The Layout of the Solar System

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1 The Layout of the Solar System Planets fall into two main categories Terrestrial (i.e. Earth-like) Jovian (i.e. Jupiter-like or gaseous) [~5000 kg/m 3 ] [~1300 kg/m 3 ]

2 What is density? Average density = mass/volume typical units: [kg/m 3 ] Density of water is 1000 kg/m 3. Useful formula: Volume of a sphere = r = radius

3 Mars Terrestrial Neptune Jovian

4 1 g/cm 3 = 1000 kg/m 3

5 Some facts about the Solar System Planets orbit the Sun under the influence of gravity. The planets all go around the Sun in the same direction. Most of the planets spin in the same direction as their orbit.

6 The orbits of all planets are aligned within a few degrees of each other. (Pluto is no longer considered a planet) The orbits of all the planets, as seen from directly above the Sun s equator, 100 AU away. Only Pluto s orbit is more than 7 degrees away from the rest. Pluto s orbit

7 A Few Exceptions to the Rules Uranus is tilted on its side. Venus rotates backwards (i.e. clockwise). Triton orbits Neptune backwards. Earth is the only terrestrial planet with a relatively large moon.

8 Origin of the Solar System Theory must explain the data: Large bodies in the Solar System have orderly motions. There are two types of planets. small, rocky terrestrial planets large, hydrogen-rich Jovian planets Asteroids & comets exist in certain regions of the Solar System The exceptions to the general patterns need to be explained

9 Close-encounter theory Sun had a close encounter with another star Gravity pulled matter off the surface of the Sun Fails to explain why the orbits are almost circular Fails to explain the terrestrial/jovian split Close encounters are rare Predicts that extra-solar planets should be very rare Doesn t work

10 Nebular Theory Solar System formed from a giant, swirling cloud of gas & dust Depends on two principles of Physics: Law of Gravity gravitational potential energy heat Conservation of angular momentum And basic chemistry Heating, spinning, flattening.

11 The Solar Nebula The nebular theory holds that our Solar System formed out of a nebula which collapsed under its own gravity. observational evidence We observe stars in the process of forming today. The are always found within interstellar clouds of gas. 10,000 AU newly born stars in the Orion Nebula solar nebula name given to the cloud of gas from which our own Solar System formed

12 Gravitational Collapse The solar nebular was initially fairly spherical and a few light years in diameter. very cold rotating slightly It was given a push by some event. perhaps the shock wave from a nearby supernova As the nebula shrank, gravity increased, causing collapse. As the nebula falls inward, gravitational potential energy is converted to heat. Conservation of Energy As the nebula s radius decreases, it rotates faster Conservation of Angular Momentum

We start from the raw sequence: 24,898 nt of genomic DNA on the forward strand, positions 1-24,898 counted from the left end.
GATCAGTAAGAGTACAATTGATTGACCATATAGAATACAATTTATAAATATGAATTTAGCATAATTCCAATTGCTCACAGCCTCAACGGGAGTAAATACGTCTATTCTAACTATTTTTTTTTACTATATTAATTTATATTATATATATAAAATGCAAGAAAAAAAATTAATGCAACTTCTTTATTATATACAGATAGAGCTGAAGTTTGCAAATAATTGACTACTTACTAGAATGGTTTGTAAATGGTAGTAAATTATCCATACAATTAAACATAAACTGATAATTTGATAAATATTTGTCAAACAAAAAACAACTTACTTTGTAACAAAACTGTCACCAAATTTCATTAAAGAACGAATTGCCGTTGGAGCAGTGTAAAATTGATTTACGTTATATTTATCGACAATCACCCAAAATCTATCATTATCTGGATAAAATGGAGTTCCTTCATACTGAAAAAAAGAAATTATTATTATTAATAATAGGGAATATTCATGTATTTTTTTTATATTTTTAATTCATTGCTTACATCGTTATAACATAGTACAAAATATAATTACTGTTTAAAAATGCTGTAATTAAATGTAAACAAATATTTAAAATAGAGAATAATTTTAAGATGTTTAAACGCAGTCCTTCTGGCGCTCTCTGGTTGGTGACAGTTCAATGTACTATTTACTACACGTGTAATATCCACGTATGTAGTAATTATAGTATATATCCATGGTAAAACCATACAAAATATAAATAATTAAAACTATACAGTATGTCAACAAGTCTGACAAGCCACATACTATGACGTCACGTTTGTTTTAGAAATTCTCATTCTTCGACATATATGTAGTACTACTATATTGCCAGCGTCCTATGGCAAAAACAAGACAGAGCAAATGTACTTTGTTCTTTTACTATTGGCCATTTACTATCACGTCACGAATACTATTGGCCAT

13 Collapse of the Solar Nebula

14 Orderly Motions in the Solar System The Sun formed in the very centre of the nebula. temperature & density were high enough for nuclear fusion reactions to begin The planets formed in the rest of the disk. This would explain the following: all planets lie along one plane (in the disk) all planets orbit in one direction (the spin direction of the disk) the Sun rotates in the same direction the planets would tend to rotate in this same direction most moons orbit in this direction most planetary orbits are near circular (collisions in the disk)

15 More Support for the Nebular Theory We have observed disks around other stars. These could be new planetary systems in formation. β Pictoris AB Aurigae

16

17 Ok the theory seems to pass the first test. How about explaining the existence of planets? And in particular 2 type of planets? What key fact explains why there are two types of planet? Describe the basic steps by which the terrestrial planets formed. Describe the basic steps by which the Jovian planets formed.

18 Making planets The gravity of the gas in the Solar Nebula was too weak to form planets Needs some seeds to form another way Metal/rocky seeds form close in; hydrogen compounds form further out, by condensation

19 Condensation Elements & compounds began to condense (i.e. solidify) out of the nebula. depending on temperature

20 Building the Planets So only rocks & metals condensed within 3.5 AU of the Sun the so-called frost line. Hydrogen compounds (ices) condensed beyond the frost line.

21 Building the Planets accretion -- small grains stick to one another via electromagnetic force until they are massive enough to attract via gravity to form... planetesimals which will: combine near the Sun to form rocky planets combine beyond the frostline to form icy planetesimals which capture H/He far from Sun to form gas planets

22 Evidence for condensation

23 Impacts happen even today (but rare) July, 1994: Comet Shoemaker-Levy/9 collided with Jupiter

24 Why the outer planets are big Basic idea: the Hill Sphere: Sun Slightly stronger pull of Sun on this side Nebular gas Planet Pull of gravity We need the planet s gravity to be stronger than the extra Sun s gravity, in order to pull in the nebular material

25 How big a region can the planet accrete from?

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